13 Yoga Poses to Relieve Lower Back Pain

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The lower back can be a sensitive spot for many people, which means lower back stretches should make up a key part of your movement mix. That’s true whether you’re looking for lower back pain relief or you’re ache-free but want gentle stretches as a way to strengthen lower back muscles. That’s where yoga for the spine—and those other all-important back areas—comes in.

While there can be a ton of causes of low back pain, a weak core and poor posture from sitting all day (and consequently shortening the hip muscles that then pull on the lower back) are two really common contributing factors to lower back aches and discomfort. And yoga is one such exercise modality that can target both of these things.

It’s always important to figure out what’s causing pain so you can address it and prevent it from happening again—and in some cases, connecting with a doctor or physical therapist might be the best way to go about doing so. But in many situations, doing some gentle stretches can help relieve tightness and give your lower back some relief. Here’s everything you need to know about how to use yoga to give your lower back some love.

How can I reduce lower back pain with yoga?

Simply put, the movements—and the isometric, or movement-free, holds—used in yoga can help you build both strength and mobility, both of which play a role in reducing low back pain.

“Yoga is great for working on flexibility and core stability, correcting posture, and breathing—all of which are necessary for a healthy back,” Sasha Cyrelson, P.T., D.P.T., O.C.S., clinical director at Professional Physical Therapy in Sicklerville, New Jersey, tells SELF.

She adds that yoga is generally safe to do daily. It’s important, though, to make sure you’re in tune with your body and to stop doing anything that makes any discomfort worse.

“Never stretch into a position of pain,” Dr. Cyrelson says. “Pain is how our bodies tell us something is wrong. If it actually hurts, ease up on the stretch.” That means you should feel a combination of muscle tension and release, but if there’s any pinching, sharp pain, or brief numbness, ease way back on the stretch.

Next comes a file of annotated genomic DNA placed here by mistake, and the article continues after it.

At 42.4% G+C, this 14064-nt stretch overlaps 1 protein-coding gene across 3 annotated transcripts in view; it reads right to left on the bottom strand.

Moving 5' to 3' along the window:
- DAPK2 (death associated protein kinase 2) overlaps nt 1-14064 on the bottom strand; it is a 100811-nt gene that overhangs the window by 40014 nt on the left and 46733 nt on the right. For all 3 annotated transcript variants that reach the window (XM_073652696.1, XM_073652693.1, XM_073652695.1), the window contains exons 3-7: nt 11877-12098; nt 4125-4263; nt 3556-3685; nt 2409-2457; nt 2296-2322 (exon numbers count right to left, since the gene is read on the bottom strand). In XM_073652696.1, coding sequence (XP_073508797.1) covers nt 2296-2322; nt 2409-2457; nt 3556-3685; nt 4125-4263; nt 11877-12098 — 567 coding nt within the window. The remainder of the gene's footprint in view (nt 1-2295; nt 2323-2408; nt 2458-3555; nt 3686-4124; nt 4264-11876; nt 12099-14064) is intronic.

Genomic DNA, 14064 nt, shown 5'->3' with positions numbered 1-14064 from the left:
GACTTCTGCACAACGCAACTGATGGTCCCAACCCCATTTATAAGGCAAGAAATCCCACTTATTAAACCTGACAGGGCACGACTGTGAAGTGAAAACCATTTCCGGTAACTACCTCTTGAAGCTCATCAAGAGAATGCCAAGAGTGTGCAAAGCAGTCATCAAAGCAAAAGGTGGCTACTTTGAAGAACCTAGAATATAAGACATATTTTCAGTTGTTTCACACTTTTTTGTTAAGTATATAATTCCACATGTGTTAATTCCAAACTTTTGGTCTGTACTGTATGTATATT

Is it OK to do yoga with lower back pain?

If you have any history of lower back injuries, problems with your discs, or experience pain that lasts more than 72 hours without improving, Dr. Cyrelson suggests seeing a physical therapist before doing any exercises. If you have an issue that requires medical attention, it’s best to address it before it becomes worse.

If your lower back pain is more of a general achiness or discomfort, though, it’s worth trying some yoga stretches to address any tightness and alignment issues. Stretches like child’s pose and downward dog are particularly good because they provide a sense of relief, not just in the lower back but also throughout all your back muscles—alleviating any tight spots.

How should you use lower back stretches like these yoga poses to help reduce back pain?

Although each of the stretches below are helpful on their own, they’re especially beneficial as a flow, New York City-based yoga instructor Shanna Tyler tells SELF.

For lower back pain relief, try choosing five or six from the list below as a flow, and plan on holding each pose for 10 seconds to one minute, making sure to take deep breaths throughout the hold.

If your lower back feels relief with that sequence, you can work up to holding each pose for longer, up to three minutes. In terms of frequency, you can do yoga daily if you’d like, but if you’re doing beginner yoga for back pain, start with just a couple times per week. Also, many people find it useful to break up these lower back stretches into a few mini-sessions when their back feels particularly tight, like first thing in the morning or after sitting at work all day.

Here are the recommended yoga-inspired lower-back stretches:

  • Child’s Pose
  • Cat/Cow
  • Downward Facing Dog
  • Standing Forward Bend
  • Sphinx Pose
  • Knees to Chest With Slow Rock
  • Reclined Pigeon Pose
  • Reclined Supine Twist
  • Upward Facing Dog
  • Crescent Lunge
  • Plank
  • Thread the Needle
  • Happy Baby

Demoing the moves below are Jessica Rihal, (GIFs 1, 7-8) a plus-sized yoga instructor (200-HR) and a strong advocate of fitness/wellness for all bodies; Shauna Harrison (GIFs 2 and 12), a Bay-area based trainer, yogi, public health academic, advocate, and columnist for SELF; Shanna Tyler (GIFs ), a New York City-based yoga instructor; and Devon Stewart (GIFs 9-11), a yoga instructor and sexual and reproductive health doula based in Harlem.

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